Having a hard time paying $.99 for an app?

February 17, 2011

Maybe I’m alone on this one, but often when I’m browsing the app store on my iPhone I come across pretty spectacular looking apps, (Angry Birds not included…I hate that game). Inevitably though, I often balk at their prices — even the $.99 ones. For some reason I have a hard time rationalizing the purchase price. Why? I mean I can buy a latte at Starbucks for $3.85 that lasts me 10 minutes (of bliss I might add) and not consider the cost implications. But I can’t fork over $.99 for an app I might play for the next 12 months (Angry Birds again)…huh, what kind of sales methodology is that?

The psychology around this has always fascinated me, so I reached out to one of the most successful app development shops out there to pose this very question: Cocoa Box. With their award winning Penultimate handwriting app, I felt they might have some thoughts on the pricing phenomenon. For reference, Penultimate is currently priced at $1.99 but has been as low as $.99 and as high as $3.99.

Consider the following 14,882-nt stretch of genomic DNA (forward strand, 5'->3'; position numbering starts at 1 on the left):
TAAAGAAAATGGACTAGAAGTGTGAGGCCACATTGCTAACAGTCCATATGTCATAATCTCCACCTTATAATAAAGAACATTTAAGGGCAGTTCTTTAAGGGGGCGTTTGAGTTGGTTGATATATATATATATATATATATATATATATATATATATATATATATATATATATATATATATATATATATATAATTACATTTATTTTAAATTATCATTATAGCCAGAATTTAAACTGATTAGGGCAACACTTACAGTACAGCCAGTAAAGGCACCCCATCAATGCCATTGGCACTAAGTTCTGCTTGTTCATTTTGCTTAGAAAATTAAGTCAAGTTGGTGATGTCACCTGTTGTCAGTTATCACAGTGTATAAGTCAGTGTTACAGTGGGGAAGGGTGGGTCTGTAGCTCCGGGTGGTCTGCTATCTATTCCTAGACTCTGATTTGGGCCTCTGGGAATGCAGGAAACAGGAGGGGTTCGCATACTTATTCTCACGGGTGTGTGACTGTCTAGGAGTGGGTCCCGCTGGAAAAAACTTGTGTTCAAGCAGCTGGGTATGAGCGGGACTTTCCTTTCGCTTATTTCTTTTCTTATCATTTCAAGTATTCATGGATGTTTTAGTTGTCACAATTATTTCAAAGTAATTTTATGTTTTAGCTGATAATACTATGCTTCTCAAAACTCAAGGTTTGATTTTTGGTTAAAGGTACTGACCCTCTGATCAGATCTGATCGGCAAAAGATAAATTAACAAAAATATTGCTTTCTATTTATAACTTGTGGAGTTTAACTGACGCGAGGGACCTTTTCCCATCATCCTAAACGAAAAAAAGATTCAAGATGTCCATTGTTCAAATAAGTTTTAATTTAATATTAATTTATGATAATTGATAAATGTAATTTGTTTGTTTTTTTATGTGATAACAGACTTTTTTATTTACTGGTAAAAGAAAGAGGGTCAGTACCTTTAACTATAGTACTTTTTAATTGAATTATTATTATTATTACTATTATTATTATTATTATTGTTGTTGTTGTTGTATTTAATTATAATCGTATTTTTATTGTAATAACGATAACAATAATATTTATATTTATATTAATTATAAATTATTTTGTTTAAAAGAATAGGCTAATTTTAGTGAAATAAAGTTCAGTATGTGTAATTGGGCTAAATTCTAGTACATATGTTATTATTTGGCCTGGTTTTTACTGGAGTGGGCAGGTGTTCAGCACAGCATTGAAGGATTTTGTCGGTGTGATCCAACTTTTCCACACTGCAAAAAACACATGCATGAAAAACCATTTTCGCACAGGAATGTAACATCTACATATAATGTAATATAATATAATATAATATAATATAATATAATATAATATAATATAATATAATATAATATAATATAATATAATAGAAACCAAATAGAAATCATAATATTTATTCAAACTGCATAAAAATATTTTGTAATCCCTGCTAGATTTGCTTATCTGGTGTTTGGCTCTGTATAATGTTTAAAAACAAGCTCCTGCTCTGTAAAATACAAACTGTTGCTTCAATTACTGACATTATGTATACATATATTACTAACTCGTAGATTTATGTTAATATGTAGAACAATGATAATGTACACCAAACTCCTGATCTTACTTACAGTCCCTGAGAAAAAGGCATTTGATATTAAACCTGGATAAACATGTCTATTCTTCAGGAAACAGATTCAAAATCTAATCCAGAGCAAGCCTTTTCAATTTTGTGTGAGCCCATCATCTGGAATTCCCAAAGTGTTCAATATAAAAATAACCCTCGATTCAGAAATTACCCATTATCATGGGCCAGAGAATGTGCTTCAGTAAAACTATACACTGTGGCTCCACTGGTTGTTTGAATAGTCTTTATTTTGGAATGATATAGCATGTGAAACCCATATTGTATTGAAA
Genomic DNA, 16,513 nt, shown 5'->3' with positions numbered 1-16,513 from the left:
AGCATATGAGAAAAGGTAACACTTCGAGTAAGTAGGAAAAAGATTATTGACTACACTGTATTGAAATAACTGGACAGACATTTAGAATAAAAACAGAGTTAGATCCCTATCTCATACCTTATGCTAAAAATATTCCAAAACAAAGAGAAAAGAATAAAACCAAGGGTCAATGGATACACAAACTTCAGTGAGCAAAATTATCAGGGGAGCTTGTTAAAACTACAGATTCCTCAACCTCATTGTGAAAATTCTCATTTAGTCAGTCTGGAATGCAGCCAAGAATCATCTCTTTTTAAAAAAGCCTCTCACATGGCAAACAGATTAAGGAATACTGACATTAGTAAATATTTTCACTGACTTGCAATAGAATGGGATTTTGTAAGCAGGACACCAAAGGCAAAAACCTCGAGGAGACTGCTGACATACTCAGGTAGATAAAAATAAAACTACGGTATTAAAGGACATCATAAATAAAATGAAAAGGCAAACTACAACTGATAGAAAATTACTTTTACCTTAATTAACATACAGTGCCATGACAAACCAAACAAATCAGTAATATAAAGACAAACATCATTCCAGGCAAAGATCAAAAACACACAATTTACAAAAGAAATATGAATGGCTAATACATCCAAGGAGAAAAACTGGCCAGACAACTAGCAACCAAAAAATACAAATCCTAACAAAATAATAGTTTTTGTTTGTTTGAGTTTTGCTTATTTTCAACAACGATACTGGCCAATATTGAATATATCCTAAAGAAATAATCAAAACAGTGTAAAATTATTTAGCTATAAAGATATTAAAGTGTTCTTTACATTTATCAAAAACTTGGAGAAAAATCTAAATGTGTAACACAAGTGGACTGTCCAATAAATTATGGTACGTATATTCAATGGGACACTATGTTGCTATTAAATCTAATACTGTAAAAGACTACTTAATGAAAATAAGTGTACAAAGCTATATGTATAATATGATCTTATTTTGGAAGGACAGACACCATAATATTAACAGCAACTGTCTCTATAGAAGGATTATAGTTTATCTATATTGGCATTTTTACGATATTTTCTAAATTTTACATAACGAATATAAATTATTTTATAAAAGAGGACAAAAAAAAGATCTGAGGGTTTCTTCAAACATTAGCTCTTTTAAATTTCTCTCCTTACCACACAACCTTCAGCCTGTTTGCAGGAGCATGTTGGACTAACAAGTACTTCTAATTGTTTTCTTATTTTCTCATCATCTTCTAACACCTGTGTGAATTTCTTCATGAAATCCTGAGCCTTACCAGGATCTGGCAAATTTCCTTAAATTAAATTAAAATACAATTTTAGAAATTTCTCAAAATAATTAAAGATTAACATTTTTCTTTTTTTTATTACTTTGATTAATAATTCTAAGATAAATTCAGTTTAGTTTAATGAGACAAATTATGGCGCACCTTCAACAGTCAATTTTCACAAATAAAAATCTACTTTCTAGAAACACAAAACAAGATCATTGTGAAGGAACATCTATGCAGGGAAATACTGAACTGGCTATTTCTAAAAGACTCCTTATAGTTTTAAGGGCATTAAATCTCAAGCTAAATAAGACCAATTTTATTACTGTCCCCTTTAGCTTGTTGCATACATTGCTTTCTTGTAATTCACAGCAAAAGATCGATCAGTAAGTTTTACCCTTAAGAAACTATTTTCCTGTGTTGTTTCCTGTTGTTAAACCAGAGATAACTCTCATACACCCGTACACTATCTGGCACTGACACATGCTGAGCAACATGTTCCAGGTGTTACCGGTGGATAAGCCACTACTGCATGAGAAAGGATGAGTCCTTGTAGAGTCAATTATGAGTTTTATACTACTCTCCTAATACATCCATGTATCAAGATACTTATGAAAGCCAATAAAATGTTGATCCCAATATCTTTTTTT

Their thoughts? Well, part marketing strategy, part product positioning. But what was really interesting was the following:

“The difference between an app and a latte is with the latte you know exactly what you’re getting, and you know it’s worth $3.85. With an app, you might find it incredibly valuable, or you might find it worthless. Hard to know. It doesn’t even necessarily depend on the app itself, just your usage.

“This is also parallel with music industry. $8 feels like a lot of money for an album, sight unseen. If the album is awesome, you’ll get HOURS of use out of it, the flip side is, most of us have spent $8 on some real clunkers that never make it through a full play once.”

Pretty simple, yet effective explanation. The next time you’re trying to justify an app purchase, try thinking back to that last album you bought that wasn’t worth its weight (Jessica Simpson, I’m looking at you). 


Peter Zotto is the GM at <a href="http://www.priceintelligently.com">Price Intelligently</a>. Previously he was an analyst at OpenView where he helped to identify qualified investment opportunities.